6. 6. Healthcare | Business World Australia | 7HowardWrightisoneofthoserarethings:Ana-tive New Zealand business that started almostorganically, and one that keeps on growing.Howard Wright started his business in the early1950s in the basement of his house manufac-turing hand wrought iron parts and structures. Hewas asked by a nurse who knew of his engineering andmechanical reputation to see if he could manufacturea more accessible modern hospital bed. She had seensome modern designs while travelling overseas andknew that New Zealand would truly benefit from themodern design ideas that they had implemented intheir mechanical hospital beds. Howard was not oneto shirk from a challenge and he enthusiastically tookon the project. In his research he found that not onlycould he build a bed similar to the ones found overseas,he could markedly improve upon the design and func-tion of the beds.Upon completing his first project, Howard Wright’sdesigns and technical skill began to gain notabilitythroughout the New Zealand medical community. De-mand for his beds grew at such a rate that Mr. Wrightwas forced to abandon his basement business, and in-corporated his operations as Howard Wright Limited;
  7. 7. 8 | Business World Australia | Healthcare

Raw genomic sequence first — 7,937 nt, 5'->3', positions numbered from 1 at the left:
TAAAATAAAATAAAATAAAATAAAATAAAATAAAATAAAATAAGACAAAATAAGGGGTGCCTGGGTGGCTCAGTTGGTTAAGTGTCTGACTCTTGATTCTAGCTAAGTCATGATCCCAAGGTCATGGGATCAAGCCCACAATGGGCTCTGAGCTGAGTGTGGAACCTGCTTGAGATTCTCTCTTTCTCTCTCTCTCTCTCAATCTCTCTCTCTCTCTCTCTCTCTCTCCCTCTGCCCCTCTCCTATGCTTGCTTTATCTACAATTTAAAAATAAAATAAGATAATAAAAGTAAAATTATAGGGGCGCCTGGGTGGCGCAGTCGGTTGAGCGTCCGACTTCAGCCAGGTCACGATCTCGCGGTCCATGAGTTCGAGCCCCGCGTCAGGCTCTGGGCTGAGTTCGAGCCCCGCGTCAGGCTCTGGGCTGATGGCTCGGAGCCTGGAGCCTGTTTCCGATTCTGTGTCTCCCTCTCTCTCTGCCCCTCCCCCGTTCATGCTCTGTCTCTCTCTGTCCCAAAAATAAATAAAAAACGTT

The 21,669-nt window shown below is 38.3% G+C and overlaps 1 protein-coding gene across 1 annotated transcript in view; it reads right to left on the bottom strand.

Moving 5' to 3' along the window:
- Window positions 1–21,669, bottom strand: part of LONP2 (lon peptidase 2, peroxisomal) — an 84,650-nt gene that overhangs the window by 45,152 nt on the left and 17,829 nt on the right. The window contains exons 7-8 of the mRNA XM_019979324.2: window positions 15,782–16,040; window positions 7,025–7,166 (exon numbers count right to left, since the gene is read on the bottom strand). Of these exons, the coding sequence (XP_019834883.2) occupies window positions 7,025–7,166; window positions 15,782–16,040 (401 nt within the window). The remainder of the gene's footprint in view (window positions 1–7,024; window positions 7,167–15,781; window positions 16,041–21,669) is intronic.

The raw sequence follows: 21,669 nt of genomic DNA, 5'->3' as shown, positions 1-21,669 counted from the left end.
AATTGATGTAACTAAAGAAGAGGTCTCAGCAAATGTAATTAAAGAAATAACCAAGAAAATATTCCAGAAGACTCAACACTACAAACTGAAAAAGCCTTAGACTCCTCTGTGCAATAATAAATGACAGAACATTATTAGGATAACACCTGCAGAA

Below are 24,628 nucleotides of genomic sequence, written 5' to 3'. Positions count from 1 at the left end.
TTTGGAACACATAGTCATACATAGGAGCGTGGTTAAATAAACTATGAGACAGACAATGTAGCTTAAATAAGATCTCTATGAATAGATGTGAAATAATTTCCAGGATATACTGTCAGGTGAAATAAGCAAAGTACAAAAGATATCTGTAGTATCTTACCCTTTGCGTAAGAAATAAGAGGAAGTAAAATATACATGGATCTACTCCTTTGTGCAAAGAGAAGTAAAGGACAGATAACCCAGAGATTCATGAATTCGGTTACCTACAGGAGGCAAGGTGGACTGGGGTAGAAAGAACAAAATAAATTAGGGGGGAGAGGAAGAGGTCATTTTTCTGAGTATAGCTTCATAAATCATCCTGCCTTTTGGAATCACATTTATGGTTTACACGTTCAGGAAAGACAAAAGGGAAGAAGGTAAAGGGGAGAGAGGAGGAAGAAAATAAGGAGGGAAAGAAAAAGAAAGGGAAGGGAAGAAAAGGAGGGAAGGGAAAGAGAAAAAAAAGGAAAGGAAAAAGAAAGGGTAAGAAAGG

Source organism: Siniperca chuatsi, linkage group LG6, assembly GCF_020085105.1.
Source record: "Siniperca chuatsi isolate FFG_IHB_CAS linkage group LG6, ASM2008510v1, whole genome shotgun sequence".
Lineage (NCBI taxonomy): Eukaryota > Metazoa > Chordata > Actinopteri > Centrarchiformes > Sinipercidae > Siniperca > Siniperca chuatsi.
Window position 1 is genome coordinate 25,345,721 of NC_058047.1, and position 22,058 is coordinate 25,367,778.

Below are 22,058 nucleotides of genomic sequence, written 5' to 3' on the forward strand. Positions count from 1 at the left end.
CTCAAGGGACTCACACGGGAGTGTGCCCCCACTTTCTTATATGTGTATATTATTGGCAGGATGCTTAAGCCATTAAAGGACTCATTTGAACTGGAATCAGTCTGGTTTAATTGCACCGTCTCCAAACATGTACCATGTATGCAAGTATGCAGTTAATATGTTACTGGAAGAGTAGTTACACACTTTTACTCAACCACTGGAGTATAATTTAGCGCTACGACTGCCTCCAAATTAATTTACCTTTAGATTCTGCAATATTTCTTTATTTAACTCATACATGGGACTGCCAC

8. 8. Healthcare | Business World Australia | 9opening his first dedicated bedmanufacturing factory in 1963.By 1970, Howard Wright Lim-ited was manufacturing almostall of the new hospital beds thatwere in use in New Zealand.However, in 1976 came thebreakthrough that would per-manently cement his companyand its designs internationally.The M4 bed, using the latest inhydraulic technology made themedical bed the easiest, mostmulti-purpose bed in the in-dustry, a design philosophy thatHoward Wright Limited stilluses today. The beds now usethe latest technology available,and moved from hydraulic pow-ered parts to become completelyelectric. This allows for them tobe run off batteries, be less bulkyand over all easier to integrateinto a healthcare environment.The simple recipefor success“A big contribution to our suc-cess is that we try to understandour users and their experiences.What we learn through this pro-cess we impart into the prod-ucts as we develop them,” saysHoward Wright’s CEO, BruceMoller. Moller began workingfor the company in 1991 as theGeneral Manager. In 1997, hebecame the CEO and has main-tained that role ever since.“It’s a simple concept and a pro-cess we really enjoy and with theawards we have gotten in the lastfew years has shown that it isworking very well.” The currentversion of the M8 medical bedhas won several design awards,at home and abroad.Thisisreallynosurprise.TheM8serves a multitude of purposes,and thus reduces hospitals needto purchase more than one bedor transportation system. Withonboard configuration controlsand a backup battery, the M8reduces physical strain on bothpatients and their caretakers.“This is important,” says Moller,“somethingassimpleasreducingthe amount of times a caregiverhas to bend over and lift some-thing reduces the amount of on-the-job injuries, which equalsless down time.” When asked